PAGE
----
Search
  • Josh Engen

Praying for the Sick | James 5:13-16

Phil 4:6 Don’t worry about anything, but in everything, through prayer and petition with thanksgiving, present your requests to God.


1. Endure Suffering with the right spirit


Jas 5:13 Is anyone among you suffering? He should pray. Is anyone cheerful? He should sing praises.


Douglas Moo notes that “Perhaps James would include petition to God to remove the trial. But James’s concern when he deals with trials elsewhere (1:2–4, 12; 5:7–11) is to encourage believers to endure the suffering with the right spirit and with a divine perspective on history. Presumably, then, the prayer that he encourages here is for the spiritual strength to endure the trial with a godly spirit.”[1]


Jas 1:2–4 James 1:2 Consider it a great joy, my brothers and sisters, whenever you experience various trials, James 1:3 because you know that the testing of your faith produces endurance. James 1:4 And let endurance have its full effect, so that you may be mature and complete, lacking nothing.


Let this be our perspective and goal when we face trials, when we face sickness, when we pray for people who are going through trial and sickness, that they be joyful in the midst, not a superficial joy, but and internal everlasting joy because they trust in God, and that they would endure in the faith, become mature in the faith through their trial.


Because often times, there is a temptation to lose faith and trust in God, the temptation to think that God does not care about you or about your loved one who is sick, the temptation to think God is not in control or not good, we must remind eachother of the truths of who God is and pray for one another that we would remember and trust in the goodness of God, even in the midst of suffering.


While I think this prayer of endurance, and prayers of thanksgiving and prayers for joy should be primary, and not neglected, god also wants to hear our petitions and we can pray for God’s healing.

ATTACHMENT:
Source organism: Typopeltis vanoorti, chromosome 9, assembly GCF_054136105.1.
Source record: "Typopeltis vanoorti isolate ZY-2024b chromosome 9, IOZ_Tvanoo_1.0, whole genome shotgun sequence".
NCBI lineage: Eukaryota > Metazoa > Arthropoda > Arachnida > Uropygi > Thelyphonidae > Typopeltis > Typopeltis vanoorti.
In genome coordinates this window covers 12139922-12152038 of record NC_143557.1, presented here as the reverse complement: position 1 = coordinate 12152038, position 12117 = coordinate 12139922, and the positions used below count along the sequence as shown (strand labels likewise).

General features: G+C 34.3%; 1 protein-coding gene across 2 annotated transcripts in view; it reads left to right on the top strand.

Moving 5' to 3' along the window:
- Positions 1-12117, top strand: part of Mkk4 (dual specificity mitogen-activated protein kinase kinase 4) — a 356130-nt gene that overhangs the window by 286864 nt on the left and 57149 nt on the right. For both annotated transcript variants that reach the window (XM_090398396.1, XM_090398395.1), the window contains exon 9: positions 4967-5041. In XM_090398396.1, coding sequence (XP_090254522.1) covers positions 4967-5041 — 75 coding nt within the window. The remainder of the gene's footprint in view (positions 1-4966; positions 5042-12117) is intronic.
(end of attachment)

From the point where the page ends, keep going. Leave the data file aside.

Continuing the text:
2. Pray for healing


Jas 5:14 Is anyone among you sick? He should call for the elders of the church, and they are to pray over him, anointing him with oil in the name of the Lord.


Before we get into the anointing with oil part, I want to point out two things: First, James addresses those who are sick to call for people to pray. We ought not be embarrassed to ask for prayer, or prideful or think that we are being petty to ask other to pray for us. That is what we are here for, we are here for one another, so exhibit biblical humility and if you are sick ask for people to pray for you, pray that you would endure in faith, and also that you may be healed.


Second, while we should all pray for one another, whether you’re a pastor or not, James does specify hear to call upon the elders of the church, that is the pastors of the church, and while outside of our scope of study for today, just put this away in your notes or memory for a later time, this verse as evidence of a plurality of elders, that is multiple pastors in a church. But for now I want to discuss why James specified having the elders pray for someone.


Douglas Moo also is helpful here “Elders were those spiritual leaders who were recognized for their maturity in the faith. Therefore, it is natural that they, with their deep and rich experience, should be called on to pray for healing.…. At the same time, James makes clear that the church at large is to pray for healing (v. 16a)”[2] (see below)


While there is more to be said on this topic, of exploring the reasoning behind this instruction, James does not elaborate and for now we take it a face value and see the importance of pastors praying for their members.


But what are we to make of the anointing with oil,

First the word anointing here is only used in the NT 9 times, once in reference to putting oil on one’s head during fasting in conjunction with washing one’s face so that you don’t look distraught while fating and draw attention to your self and saw look at me I’m so holy and fasting (Matt 6:17).


Second, the disciples anointed sick people with oil and healed them (mark 6:13), the purpose of the oil is not clear.


Third is anoint of a dead body with spices (mark 16:1)


fourth, Mary anointed Jesus’ feet with perfume in Luke 7: 38 and John 11 and 12; and Jesus seems to say that this was a greater act than anointing his head with olive oil in Luke 7:46.


And in the OT the word is used 20 times, but none in reference to the sick, some with pouring oil on a remembrance stone for God, priests, perfume oil with Ruth, King David, fasting, and then as plaster whitewash in Ezekiel.


Douglas moo Lists the different interpretations:

1. Practical purposes: